Writing about Gloucester is hard. Something about trying to capture that particular race in that venue seems impossible. Just the sheer noise of the beer garden as you run up the stairs completely enveloped in a cloud of dust is overwhelming. I’ve never been in a race so loud. Nationals comes close — sometimes. I remember the nationals in Bend was really loud. Or maybe that was just the one jerk with the Airhorn at the top of the stairs?
After being sick the week before I was happy to be feeling good and training on a regular schedule. Which is important going into a big weekend like Gloucester. I decided to drive up early Friday morning and do my Friday ride on the course. I got there in the early afternoon right around the same time as all the big teams were setting up camp. I parked in an unoccupied spot just across from the start finish line and went to do some riding. After about 30 minutes someone standing on the side of the course flagged me down. Turns out one of the teams needed me to move my car because the spot where they had set up their trailer just an hour earlier was apparently no good and now I had to move my car. This is how ridiculous race parking is. I can’t imagine any other context in which it would be ok to ask someone to move their car from a parking spot and expect it to happen. But whatever the case I wasn’t about to argue with a grumpy mechanic.
Cyclocross probably has the blurriest line between “PRO” and amateur in the cycling disciplines. On the road you either have a professional license and ride for a UCI registered team or you do not. That doesn’t exist in cross. There are teams in cross that are obviously “PRO” and a handful of guys actually making a living racing. Then there’s everyone else that exist in that 100 person Elite field. Some guys have trailers and team tents and RV’s but at that point the sponsors are just covering expenses. For most of us not having to spend our own money to race is as good as it gets. That is is just to show that there are plenty of guys in the “pro race” doing it on their own dime.
I would say that the Richard Sachs Cyclocross Team leans more towards the professional end of the spectrum I just described. We bleed for our sponsors and don’t take a single ounce of the support we receive for granted. Thanks to them we have everything we need to race our bikes and then some. However, if you don’t have the status symbol of an RV with your face on the side (see above), be prepared to move your car.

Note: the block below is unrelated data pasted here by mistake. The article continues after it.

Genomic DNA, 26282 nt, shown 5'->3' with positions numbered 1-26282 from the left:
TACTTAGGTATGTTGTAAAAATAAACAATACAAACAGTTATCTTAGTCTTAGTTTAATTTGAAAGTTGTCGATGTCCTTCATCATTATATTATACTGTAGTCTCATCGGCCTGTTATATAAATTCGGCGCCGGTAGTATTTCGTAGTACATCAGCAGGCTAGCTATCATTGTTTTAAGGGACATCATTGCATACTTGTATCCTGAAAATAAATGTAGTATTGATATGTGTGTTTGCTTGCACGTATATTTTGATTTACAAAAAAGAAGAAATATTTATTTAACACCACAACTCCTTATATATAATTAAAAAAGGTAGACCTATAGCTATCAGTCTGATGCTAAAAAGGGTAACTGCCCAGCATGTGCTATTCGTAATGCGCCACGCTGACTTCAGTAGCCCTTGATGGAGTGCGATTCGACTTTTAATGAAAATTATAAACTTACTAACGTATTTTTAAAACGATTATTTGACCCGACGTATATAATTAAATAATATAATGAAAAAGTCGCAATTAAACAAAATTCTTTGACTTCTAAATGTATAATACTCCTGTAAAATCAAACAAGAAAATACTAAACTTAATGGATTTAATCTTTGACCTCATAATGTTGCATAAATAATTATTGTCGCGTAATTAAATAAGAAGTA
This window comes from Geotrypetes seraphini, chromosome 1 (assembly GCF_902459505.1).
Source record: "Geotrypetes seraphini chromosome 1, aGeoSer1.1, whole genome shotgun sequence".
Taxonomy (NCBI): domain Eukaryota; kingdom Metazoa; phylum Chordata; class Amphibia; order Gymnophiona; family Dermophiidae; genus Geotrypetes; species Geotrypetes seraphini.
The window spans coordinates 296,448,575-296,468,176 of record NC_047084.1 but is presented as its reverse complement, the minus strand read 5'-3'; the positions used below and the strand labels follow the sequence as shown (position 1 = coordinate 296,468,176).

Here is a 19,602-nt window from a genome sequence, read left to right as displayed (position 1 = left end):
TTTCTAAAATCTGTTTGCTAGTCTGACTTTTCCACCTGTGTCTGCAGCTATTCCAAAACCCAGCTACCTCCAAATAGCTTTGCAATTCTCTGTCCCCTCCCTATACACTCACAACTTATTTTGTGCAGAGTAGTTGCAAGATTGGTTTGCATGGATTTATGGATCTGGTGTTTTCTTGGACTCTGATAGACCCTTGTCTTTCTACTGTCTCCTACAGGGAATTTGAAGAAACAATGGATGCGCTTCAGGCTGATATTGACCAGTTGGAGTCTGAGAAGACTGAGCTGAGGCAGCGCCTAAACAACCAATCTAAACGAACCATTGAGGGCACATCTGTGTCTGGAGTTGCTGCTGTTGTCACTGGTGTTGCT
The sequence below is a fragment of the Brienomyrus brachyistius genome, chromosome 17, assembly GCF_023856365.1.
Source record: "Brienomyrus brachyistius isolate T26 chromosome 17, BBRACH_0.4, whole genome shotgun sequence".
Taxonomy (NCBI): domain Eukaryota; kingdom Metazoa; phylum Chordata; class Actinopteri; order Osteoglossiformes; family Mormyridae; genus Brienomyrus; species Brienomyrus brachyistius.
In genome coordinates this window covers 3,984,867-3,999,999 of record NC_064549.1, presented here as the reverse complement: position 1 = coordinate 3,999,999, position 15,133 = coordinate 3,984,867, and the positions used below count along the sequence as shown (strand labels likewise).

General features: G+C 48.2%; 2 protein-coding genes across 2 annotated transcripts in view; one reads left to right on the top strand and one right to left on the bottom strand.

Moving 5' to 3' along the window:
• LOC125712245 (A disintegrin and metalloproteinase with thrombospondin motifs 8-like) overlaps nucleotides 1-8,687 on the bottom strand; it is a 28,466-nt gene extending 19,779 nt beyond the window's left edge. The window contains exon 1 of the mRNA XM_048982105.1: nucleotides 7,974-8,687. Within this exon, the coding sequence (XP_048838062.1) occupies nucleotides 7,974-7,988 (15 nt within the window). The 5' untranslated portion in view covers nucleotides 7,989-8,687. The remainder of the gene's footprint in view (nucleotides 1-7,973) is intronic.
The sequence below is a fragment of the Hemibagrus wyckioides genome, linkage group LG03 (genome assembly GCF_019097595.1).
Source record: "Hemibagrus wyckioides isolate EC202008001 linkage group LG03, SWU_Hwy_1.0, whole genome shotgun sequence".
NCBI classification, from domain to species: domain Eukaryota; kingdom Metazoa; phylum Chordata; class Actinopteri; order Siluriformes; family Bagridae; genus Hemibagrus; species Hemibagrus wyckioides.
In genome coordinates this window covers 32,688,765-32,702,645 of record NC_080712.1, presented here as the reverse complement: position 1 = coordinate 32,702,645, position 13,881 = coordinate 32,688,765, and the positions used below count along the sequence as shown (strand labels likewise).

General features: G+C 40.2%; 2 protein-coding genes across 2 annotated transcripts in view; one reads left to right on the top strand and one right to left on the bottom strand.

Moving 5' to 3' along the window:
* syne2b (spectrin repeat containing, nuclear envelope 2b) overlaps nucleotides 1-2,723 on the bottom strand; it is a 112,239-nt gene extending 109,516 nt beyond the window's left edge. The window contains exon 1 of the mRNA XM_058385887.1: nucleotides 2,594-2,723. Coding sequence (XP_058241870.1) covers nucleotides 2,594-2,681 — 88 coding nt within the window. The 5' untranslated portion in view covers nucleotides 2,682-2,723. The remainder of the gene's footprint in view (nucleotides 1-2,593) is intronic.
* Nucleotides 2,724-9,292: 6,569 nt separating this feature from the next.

Nevertheless it still feels good to be back in Gloucester. It was only 6pm and I had already finished traveling, riding, and was on my way to dining with Richie and Deb. Normally, I would still anxiously speeding towards the race at 11am on Saturday. It felt great to relax.
Despite being right on the water the course felt like it hasn’t seen a drop in years. I would describe 95% of the course as loose dirt on top of slippery marbles. That is to say it was fast and dusty with a side of very little cornering traction. So doing well in the bike race was going to be mostly about not crashing or flatting.
In the first five minutes of the race someone went down right in front of Jamie Driscoll who somersaulted over that person and landed right in front of me. I figured it would be bad to run Jamie over so I came to a complete stop. This decision cost me a few spots. I spent the next lap getting back to where I had been. After making a few passes I was amazed to be on Walton’s wheel. He had started on the last row of a 100 people and a lap and a half was in the top 30 of one of the most stacked UCI races in the country. I was impressed. Unfortunately that didn’t last long as Walton hit a big rock which launched him sideways at top speed. He almost saved it…
About four minutes of racing later I had a mechanical but was able to quickly fix it on course and keep racing. The only issue was that all those passes I had just made I had to try and do over again. On the bright side I was having a good day on the bike. One of those days where I just didn’t seem to be feeling the effort I knew I was making. At some point the thought occurred to me that maybe I should just save it. Enough things had gone wrong in my race at this point that even if I did the ride of my life the result would hardly show it. Maybe I should just ride it in and try again tomorrow?
Admitting to having this thought is about as close as I got to doing anything about it. I kept riding hard and eventually linked up with Robert Marion again. We ended up sprinting it out for 20th. All that shit luck left me wondering where I could have placed but I was still pretty happy with my ride. I’ve never, in all the years of racing that I’ve done, regretted not giving up.
Sunday was a bit of a wash for me though. I was actually the last guy on the lead lap. The rough and rocky course as well as my effort the day before took it’s toll on my back and pedaling hard after the first four laps of the race was out of the question.
In the past a race like that would leave me pretty disheartened. Mostly because in my mind I had failed “the test” I had signed up to take. I’ve realized that this is the wrong approach. You can’t look at races as “tests”. It is limiting in that you either pass or you fail. I’ve found it more helpful to see each start I take as an opportunity. I don’t necessarily know for what but that’s ok. I’m excited because I still have three more weekends of back to back “opportunity” to make something happen out there.